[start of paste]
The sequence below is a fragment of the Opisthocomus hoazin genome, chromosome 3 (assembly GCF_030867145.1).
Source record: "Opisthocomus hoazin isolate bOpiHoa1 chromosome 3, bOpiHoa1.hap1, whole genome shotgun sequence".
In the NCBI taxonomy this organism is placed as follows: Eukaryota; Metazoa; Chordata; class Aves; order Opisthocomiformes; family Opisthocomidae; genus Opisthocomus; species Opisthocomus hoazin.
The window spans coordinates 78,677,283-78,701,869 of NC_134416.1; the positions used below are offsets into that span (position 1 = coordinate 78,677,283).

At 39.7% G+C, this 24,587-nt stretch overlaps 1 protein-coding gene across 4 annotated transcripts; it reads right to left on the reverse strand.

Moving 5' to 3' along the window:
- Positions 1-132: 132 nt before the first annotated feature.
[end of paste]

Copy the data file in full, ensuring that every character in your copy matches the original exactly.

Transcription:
The sequence below is a fragment of the Opisthocomus hoazin genome, chromosome 3 (assembly GCF_030867145.1).
Source record: "Opisthocomus hoazin isolate bOpiHoa1 chromosome 3, bOpiHoa1.hap1, whole genome shotgun sequence".
In the NCBI taxonomy this organism is placed as follows: Eukaryota; Metazoa; Chordata; class Aves; order Opisthocomiformes; family Opisthocomidae; genus Opisthocomus; species Opisthocomus hoazin.
The window spans coordinates 78,677,283-78,701,869 of NC_134416.1; the positions used below are offsets into that span (position 1 = coordinate 78,677,283).

At 39.7% G+C, this 24,587-nt stretch overlaps 1 protein-coding gene across 4 annotated transcripts; it reads right to left on the reverse strand.

Moving 5' to 3' along the window:
- Positions 1-132: 132 nt before the first annotated feature.